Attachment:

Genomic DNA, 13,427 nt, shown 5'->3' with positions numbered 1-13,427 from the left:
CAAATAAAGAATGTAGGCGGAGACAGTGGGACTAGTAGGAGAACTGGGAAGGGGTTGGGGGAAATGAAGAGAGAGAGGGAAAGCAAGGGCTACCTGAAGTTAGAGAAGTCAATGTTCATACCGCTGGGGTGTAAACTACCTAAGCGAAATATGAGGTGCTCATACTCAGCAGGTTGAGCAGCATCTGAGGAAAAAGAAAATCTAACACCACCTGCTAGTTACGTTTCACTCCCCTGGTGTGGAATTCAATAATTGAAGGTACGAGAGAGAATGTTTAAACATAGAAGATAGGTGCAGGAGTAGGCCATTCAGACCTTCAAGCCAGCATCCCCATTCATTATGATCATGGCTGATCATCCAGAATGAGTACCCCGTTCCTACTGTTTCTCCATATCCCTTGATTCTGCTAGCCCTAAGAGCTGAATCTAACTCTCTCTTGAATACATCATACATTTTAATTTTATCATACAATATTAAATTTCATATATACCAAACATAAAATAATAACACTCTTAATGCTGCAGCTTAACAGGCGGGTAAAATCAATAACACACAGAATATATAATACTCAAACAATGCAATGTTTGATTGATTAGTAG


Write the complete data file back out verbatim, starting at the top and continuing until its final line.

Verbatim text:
Genomic DNA, 13,427 nt, shown 5'->3' with positions numbered 1-13,427 from the left:
CAAATAAAGAATGTAGGCGGAGACAGTGGGACTAGTAGGAGAACTGGGAAGGGGTTGGGGGAAATGAAGAGAGAGAGGGAAAGCAAGGGCTACCTGAAGTTAGAGAAGTCAATGTTCATACCGCTGGGGTGTAAACTACCTAAGCGAAATATGAGGTGCTCATACTCAGCAGGTTGAGCAGCATCTGAGGAAAAAGAAAATCTAACACCACCTGCTAGTTACGTTTCACTCCCCTGGTGTGGAATTCAATAATTGAAGGTACGAGAGAGAATGTTTAAACATAGAAGATAGGTGCAGGAGTAGGCCATTCAGACCTTCAAGCCAGCATCCCCATTCATTATGATCATGGCTGATCATCCAGAATGAGTACCCCGTTCCTACTGTTTCTCCATATCCCTTGATTCTGCTAGCCCTAAGAGCTGAATCTAACTCTCTCTTGAATACATCATACATTTTAATTTTATCATACAATATTAAATTTCATATATACCAAACATAAAATAATAACACTCTTAATGCTGCAGCTTAACAGGCGGGTAAAATCAATAACACACAGAATATATAATACTCAAACAATGCAATGTTTGATTGATTAGTAG